TONY: Yeah, it’s crazy to see how hard it is to grow at first and then how you can grow. Like you said, a lot of people on online platforms like eBay, they’ll have upwards of 10,000, 20,000 reviews accumulated. Obviously with a lot of repetition and good business. But even starting on there by myself, I remember only being able to post maybe 25 to 30 things for a whole month. So they really even limit you aside from the reviews of even being able to post and create reviews being able with limited posting.

EMILY: Yeah, and what I wanna talk about a little bit is how you built up that reputation on eBay over time. And you know, a big thing on Yelp is not asking for reviews, and you follow that same mindset on all the different platforms you’re on. But we’re gonna dig in a little bit to the things you do to subtly ask for a review without actually asking. Before we dig into that, can you talk a little bit to me about those items that you considered when you started your online business and what can set you apart as an online seller? What are some of the things you do that you know contribute to you standing out when someone buys an item of yours. 

TONY: Like you said, in my own way, I feel like entrepreneurs, and small business owners of any kind, they create by themselves eventually their own personal touch. So one thing that I do, and it does take time—I do handwritten thank you notes with every single order and with my entrepreneurship, I’ve allowed myself to sell products that are worth two or $3 upwards into the thousands of dollars.

But either way, each order is personalized with a handwritten note. And different arrays of small messages just to make sure people truly appreciate their support of a small business owner. And that’s something that I’ve just created myself, my own personal touch, and being able to sell wide arrays of products, it allows anybody who purchases from me that chance to connect with me without asking for a review directly. But a thank you note can go a long way with the personal touch. 

EMILY: Yeah, and something I think that really helped you grow your reputation so quickly that I didn’t even realize was the fact that you diversify products. So something I remember you explaining to me once was, if you want people to trust you when they’re looking at a thousand dollar card, for example, you have to have some feedback. And so in order for you to get in the hundreds and now thousands of reviews, you sell all types of items. And what I love is like you go to the post office at least once, maybe twice every day. So what does it matter to you if some of the items you’re only making a dollar or $2 on cuz you’re going anyway. But what I never thought of was, you put that thank you in each of those items, and the person who gets the $2 DVD is like way wowed above and beyond because you took that time and so they might be writing tons of reviews even though they only spent $2 in your store.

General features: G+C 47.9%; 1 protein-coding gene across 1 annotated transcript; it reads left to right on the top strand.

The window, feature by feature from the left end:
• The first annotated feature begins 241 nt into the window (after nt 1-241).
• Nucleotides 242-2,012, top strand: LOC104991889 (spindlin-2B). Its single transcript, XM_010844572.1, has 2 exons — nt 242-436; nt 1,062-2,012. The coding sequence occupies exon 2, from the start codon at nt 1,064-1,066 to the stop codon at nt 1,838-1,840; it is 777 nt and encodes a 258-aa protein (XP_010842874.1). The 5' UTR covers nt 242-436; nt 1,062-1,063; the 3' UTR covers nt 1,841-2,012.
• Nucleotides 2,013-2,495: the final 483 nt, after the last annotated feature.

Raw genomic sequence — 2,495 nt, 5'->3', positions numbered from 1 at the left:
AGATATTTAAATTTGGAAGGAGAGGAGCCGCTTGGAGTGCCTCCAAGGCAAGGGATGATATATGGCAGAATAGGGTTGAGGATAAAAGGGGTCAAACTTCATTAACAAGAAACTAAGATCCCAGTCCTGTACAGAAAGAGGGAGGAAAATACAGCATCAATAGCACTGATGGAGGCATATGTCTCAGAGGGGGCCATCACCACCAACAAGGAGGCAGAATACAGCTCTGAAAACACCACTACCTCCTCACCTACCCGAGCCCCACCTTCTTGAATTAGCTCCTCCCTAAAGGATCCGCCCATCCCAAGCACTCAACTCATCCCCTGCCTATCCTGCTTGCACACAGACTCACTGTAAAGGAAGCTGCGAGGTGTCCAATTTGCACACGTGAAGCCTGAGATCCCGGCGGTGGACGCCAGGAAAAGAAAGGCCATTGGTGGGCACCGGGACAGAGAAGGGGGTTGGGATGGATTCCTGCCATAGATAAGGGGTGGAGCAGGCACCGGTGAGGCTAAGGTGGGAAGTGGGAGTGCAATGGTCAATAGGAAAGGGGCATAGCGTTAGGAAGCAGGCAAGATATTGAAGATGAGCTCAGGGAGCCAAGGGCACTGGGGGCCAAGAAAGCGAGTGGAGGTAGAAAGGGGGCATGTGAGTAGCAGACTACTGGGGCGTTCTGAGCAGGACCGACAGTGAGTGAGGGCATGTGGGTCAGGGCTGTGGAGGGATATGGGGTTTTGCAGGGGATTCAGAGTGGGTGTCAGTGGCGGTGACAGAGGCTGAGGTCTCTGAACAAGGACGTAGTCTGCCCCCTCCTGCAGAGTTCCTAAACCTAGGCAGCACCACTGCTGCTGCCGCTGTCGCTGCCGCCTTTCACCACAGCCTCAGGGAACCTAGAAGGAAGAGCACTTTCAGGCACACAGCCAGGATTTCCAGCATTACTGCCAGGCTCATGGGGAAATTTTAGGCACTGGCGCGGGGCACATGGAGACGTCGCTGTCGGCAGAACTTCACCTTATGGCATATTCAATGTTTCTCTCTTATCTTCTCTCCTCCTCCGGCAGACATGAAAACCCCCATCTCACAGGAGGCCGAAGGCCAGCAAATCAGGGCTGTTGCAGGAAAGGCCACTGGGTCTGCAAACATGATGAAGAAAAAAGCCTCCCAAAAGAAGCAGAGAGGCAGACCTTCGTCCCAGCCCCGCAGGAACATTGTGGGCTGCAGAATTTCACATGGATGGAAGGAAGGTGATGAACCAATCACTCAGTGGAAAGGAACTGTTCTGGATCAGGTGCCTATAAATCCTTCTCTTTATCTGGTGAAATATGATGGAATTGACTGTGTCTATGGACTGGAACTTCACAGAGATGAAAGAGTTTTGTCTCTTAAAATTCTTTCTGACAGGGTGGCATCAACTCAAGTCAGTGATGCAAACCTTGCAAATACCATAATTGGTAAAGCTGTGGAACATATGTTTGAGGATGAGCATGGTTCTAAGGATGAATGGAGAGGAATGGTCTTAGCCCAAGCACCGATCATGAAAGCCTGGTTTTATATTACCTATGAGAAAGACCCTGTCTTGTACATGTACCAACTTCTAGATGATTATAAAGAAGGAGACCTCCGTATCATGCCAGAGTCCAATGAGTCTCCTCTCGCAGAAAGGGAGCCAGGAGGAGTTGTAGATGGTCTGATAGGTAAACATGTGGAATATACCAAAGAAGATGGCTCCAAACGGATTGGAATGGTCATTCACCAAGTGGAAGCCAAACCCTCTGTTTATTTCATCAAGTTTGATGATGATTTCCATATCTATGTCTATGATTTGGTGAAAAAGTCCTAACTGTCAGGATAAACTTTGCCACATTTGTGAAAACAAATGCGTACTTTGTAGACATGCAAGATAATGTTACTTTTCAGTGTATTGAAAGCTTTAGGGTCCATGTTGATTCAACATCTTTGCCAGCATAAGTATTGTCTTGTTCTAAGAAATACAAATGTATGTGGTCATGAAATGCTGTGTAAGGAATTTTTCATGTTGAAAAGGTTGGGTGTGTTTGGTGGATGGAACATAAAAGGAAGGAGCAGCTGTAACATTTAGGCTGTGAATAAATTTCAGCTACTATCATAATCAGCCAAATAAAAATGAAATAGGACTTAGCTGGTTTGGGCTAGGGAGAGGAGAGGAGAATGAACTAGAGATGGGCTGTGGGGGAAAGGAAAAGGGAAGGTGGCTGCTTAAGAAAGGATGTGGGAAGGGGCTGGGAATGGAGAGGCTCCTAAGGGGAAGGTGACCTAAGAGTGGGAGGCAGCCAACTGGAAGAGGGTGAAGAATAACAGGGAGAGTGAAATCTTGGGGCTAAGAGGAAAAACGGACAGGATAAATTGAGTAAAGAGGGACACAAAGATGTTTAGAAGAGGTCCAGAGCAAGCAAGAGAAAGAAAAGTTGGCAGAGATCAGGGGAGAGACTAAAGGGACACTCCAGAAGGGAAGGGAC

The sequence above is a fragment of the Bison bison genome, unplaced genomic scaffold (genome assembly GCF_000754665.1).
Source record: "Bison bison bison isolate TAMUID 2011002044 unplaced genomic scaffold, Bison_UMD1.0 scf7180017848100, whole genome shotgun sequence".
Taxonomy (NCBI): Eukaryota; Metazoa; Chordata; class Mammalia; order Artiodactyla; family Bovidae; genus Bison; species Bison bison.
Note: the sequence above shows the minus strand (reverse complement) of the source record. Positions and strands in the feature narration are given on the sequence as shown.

TONY: Absolutely. And with any type of price point that I’m trying to offer, the same concepts apply too. I just want to make people happy with their purchase. In this process of becoming a full-time entrepreneur by myself, even shipping rates have all inflated a decent amount where, media mail shipping used to be one price, and now it’s actually more than doubled since maybe a two to three year span.

And there have been times, many times in the past calendar year where people are paying more for their shipping than the actual product. And that’s just something that I obviously realize as the seller. They realize as the buyer. But whatever they spend or whatever price point I’m offering, I want that personal touch to connect with them without asking them for any type of review or going over the top.